Image permissions are one area where I advise authors to be careful. If you include a photo, illustration, or another image in your book without understanding its copyright, the image’s owners can send you a cease-and-desist to compel you to remove their image—or even worse, they may sue!
Fortunately, it’s easy to learn the fundamentals of image permissions. Now, this doesn’t cover the full extent of copyright laws. However, I’m here to teach you the importance of terminology, how to obtain images legally, and when you should consult an attorney.
The Keywords of Image Permissions
The cornerstone of image permissions is copyright. Under U.S. law, a copyright is an intellectual property that protects the owner’s right to an original, fixed work, such as an image.
Usually, a work’s creator gains ownership of the work’s copyright. So, if you take a photograph of your garden for your photography book, then you’re the copyright owner.
But what if you want to use an image and don’t have the copyright?
First, check if an image is in the public domain. Public domain means anyone can use the image without permission. A work enters the public domain if it’s old enough or the creator intentionally places it there.
In these cases, double-check before using an image, but public domain images are especially useful if they’re relevant to your book’s subject.
However, what if an image is still under copyright law? Look into fair use when one is allowed to use work even under intellectual property law. Sadly, this is more complicated, but you’re more likely to be able to use an image under fair use if your book is noncommercial or for a nonprofit educational context.
But if you intend to sell a book, especially for entertainment purposes, then your opportunities for fair use are more limited.
In many cases, your ability to use an image in your book will likely come down to requesting permission from the copyright holder. This can be a complex process, but it’s safer than relying on fair use, and you’d earn both legal protection and the good graces of the image owner.
How to Obtain Images for Your Book
You may also be interested in finding artwork for your book cover or finding an illustration for the interior.
As previously mentioned, the most legally straightforward way of obtaining an image is by creating it yourself. By doing so, you control how the image appears and own the copyright.
However, not all authors have the talent to create an image up to fluff. If you aren’t already a cover designer, I recommend not designing your cover, as a bad cover can alienate potential readers.
Another way of getting images is to get stock photos. Stock photos are made to serve many purposes; many are royalty-free and free to obtain. Some websites I sometimes peruse for this blog include Unsplash, Pixabay, and Pexels.
Royalty-free images are nifty in having no strings attached, but the downside is that no strings attached mean anyone can use these images. Then if you decide to use free stock photos for your cover art, you risk customers recognizing your image from somewhere else and dismissing you as a cheapskate.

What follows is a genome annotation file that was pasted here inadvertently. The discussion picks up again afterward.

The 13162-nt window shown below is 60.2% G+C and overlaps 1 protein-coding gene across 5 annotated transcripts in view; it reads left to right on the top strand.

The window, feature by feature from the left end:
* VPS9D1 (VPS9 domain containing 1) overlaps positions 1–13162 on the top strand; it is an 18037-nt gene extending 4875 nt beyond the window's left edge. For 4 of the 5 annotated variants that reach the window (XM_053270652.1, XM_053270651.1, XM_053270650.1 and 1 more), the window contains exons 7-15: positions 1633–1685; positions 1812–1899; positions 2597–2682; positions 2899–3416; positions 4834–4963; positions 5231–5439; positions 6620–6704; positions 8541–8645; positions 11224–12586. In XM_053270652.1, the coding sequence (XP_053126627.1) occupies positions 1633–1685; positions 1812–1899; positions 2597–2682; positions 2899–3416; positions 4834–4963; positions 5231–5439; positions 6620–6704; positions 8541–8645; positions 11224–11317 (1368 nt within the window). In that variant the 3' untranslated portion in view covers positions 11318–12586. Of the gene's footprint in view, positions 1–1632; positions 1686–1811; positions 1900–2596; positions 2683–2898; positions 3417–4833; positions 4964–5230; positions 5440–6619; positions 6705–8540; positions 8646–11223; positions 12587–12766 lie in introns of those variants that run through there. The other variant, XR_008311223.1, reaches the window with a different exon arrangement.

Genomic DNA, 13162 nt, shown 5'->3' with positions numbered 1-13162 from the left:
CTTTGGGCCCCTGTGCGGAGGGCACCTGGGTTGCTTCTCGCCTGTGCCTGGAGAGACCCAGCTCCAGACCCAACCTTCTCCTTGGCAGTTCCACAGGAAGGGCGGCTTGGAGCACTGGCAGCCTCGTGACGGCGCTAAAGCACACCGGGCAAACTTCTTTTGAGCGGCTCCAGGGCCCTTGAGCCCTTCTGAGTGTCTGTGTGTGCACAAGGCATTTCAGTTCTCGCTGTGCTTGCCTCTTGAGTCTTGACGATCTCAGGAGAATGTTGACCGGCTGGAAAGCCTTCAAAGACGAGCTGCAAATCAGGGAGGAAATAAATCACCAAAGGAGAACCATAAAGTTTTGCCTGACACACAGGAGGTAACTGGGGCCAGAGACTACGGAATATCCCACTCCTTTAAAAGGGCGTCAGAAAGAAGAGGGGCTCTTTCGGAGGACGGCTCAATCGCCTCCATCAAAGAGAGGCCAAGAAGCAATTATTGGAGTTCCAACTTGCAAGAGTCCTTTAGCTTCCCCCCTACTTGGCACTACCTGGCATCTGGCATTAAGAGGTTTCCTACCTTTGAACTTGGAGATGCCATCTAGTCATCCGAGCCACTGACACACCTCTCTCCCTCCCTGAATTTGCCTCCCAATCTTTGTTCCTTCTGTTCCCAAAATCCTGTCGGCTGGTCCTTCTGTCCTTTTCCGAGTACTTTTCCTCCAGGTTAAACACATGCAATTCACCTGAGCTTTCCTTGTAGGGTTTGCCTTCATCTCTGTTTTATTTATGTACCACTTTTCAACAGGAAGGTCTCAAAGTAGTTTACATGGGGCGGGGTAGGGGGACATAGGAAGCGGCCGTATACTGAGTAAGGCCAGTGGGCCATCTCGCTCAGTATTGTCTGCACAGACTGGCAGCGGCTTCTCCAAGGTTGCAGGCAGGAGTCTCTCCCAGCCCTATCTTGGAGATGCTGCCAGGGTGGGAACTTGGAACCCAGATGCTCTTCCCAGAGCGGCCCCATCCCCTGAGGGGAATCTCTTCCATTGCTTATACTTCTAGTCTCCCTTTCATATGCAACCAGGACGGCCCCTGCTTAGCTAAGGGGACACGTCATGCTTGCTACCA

Of course, getting a paid stock photo means paying money for permission, but you’re less likely to share a similar cover as another author, especially if you buy exclusive rights. Just check the license when you pay for a photo; some licenses may limit how you can use the image and for how long.
The last option is to commission an image. You can reach out to an artist and sign a contract for them to create an image to your liking. For many authors, this is the best option: you can have a professional create an image and tailor the contract to obtain the rights you want for the image from the creator.
But with paid stock art, the downside to commissions is still money, and you must oversee negotiating the contract. However, you could alleviate this if you barter with a mutual connection by offering some of your writing services to pay for the commission.
When to get a professional for permissions
Sometimes, you can’t handle permissions on your own, especially if you must obtain a specific image for your book.
At this point, it’s prudent to consult a permissions lawyer or another expert on book permissions. Fortunately, many attorneys are open to giving a free consultation before taking your case, but consider how much you’re willing to pay.
And this is when one of the perks of traditional publishing comes in: if your book gets acquired by a press, they’re likely to have a rights and permissions manager, or even an entire department,
that can work to secure that image. Just be prepared to learn that paying for a specific permission may be too much for their budget.
But if you’re aiming for a small press or self-publishing, don’t fret. There are many ways to obtain images for your book without breaking the law, especially if you’re open to using a different option. After all, the image is not what will make your book successful, but rather your writing.
Over to you: What’s YOUR experience with including images in YOUR book? What options are YOU considering the most for obtaining images?
ABOUT ELIZABETH JAVOR: With over 20 years of experience in sales and management, Elizabeth Javor works as the Director of Sales and Marketing for Outskirts Press. The Sales and Marketing departments are composed of knowledgeable publishing consultants, customer service reps and book marketing specialists; together, they all focus on educating authors on the self-publishing process to help them publish the book of their dreams. Whether you are a professional looking to take your career to the next level with platform-driven non-fiction or a novelist seeking fame, fortune, and/or personal fulfillment, Elizabeth Javor can put you on the right path.